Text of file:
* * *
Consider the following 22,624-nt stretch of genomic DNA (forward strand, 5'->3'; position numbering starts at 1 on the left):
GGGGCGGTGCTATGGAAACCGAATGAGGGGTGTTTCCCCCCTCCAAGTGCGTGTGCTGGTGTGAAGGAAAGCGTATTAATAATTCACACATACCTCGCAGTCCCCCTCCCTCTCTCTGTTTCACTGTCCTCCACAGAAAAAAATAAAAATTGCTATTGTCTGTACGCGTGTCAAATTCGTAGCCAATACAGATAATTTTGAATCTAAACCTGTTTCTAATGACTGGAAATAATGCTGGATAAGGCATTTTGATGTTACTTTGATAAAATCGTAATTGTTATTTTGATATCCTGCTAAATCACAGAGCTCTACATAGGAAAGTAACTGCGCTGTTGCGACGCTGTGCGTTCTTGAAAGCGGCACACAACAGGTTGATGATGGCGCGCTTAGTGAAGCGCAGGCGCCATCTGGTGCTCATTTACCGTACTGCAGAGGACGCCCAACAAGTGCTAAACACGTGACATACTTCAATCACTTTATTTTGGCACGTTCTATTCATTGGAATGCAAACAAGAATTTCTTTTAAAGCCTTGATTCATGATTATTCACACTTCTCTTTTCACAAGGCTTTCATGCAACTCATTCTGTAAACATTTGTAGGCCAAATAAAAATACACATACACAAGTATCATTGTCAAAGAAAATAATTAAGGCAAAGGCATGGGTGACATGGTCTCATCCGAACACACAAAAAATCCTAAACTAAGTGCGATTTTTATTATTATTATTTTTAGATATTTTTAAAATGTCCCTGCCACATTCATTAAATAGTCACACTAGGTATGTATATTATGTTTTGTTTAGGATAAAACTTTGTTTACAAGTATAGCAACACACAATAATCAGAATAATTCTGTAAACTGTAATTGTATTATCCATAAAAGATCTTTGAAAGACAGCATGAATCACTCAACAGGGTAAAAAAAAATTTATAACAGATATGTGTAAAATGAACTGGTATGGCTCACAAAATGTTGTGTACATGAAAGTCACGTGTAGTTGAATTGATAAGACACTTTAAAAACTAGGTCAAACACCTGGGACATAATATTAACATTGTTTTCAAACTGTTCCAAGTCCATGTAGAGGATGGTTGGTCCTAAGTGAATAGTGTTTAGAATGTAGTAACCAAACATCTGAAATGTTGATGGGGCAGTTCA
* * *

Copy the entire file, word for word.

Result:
Consider the following 22,624-nt stretch of genomic DNA (forward strand, 5'->3'; position numbering starts at 1 on the left):
GGGGCGGTGCTATGGAAACCGAATGAGGGGTGTTTCCCCCCTCCAAGTGCGTGTGCTGGTGTGAAGGAAAGCGTATTAATAATTCACACATACCTCGCAGTCCCCCTCCCTCTCTCTGTTTCACTGTCCTCCACAGAAAAAAATAAAAATTGCTATTGTCTGTACGCGTGTCAAATTCGTAGCCAATACAGATAATTTTGAATCTAAACCTGTTTCTAATGACTGGAAATAATGCTGGATAAGGCATTTTGATGTTACTTTGATAAAATCGTAATTGTTATTTTGATATCCTGCTAAATCACAGAGCTCTACATAGGAAAGTAACTGCGCTGTTGCGACGCTGTGCGTTCTTGAAAGCGGCACACAACAGGTTGATGATGGCGCGCTTAGTGAAGCGCAGGCGCCATCTGGTGCTCATTTACCGTACTGCAGAGGACGCCCAACAAGTGCTAAACACGTGACATACTTCAATCACTTTATTTTGGCACGTTCTATTCATTGGAATGCAAACAAGAATTTCTTTTAAAGCCTTGATTCATGATTATTCACACTTCTCTTTTCACAAGGCTTTCATGCAACTCATTCTGTAAACATTTGTAGGCCAAATAAAAATACACATACACAAGTATCATTGTCAAAGAAAATAATTAAGGCAAAGGCATGGGTGACATGGTCTCATCCGAACACACAAAAAATCCTAAACTAAGTGCGATTTTTATTATTATTATTTTTAGATATTTTTAAAATGTCCCTGCCACATTCATTAAATAGTCACACTAGGTATGTATATTATGTTTTGTTTAGGATAAAACTTTGTTTACAAGTATAGCAACACACAATAATCAGAATAATTCTGTAAACTGTAATTGTATTATCCATAAAAGATCTTTGAAAGACAGCATGAATCACTCAACAGGGTAAAAAAAAATTTATAACAGATATGTGTAAAATGAACTGGTATGGCTCACAAAATGTTGTGTACATGAAAGTCACGTGTAGTTGAATTGATAAGACACTTTAAAAACTAGGTCAAACACCTGGGACATAATATTAACATTGTTTTCAAACTGTTCCAAGTCCATGTAGAGGATGGTTGGTCCTAAGTGAATAGTGTTTAGAATGTAGTAACCAAACATCTGAAATGTTGATGGGGCAGTTCA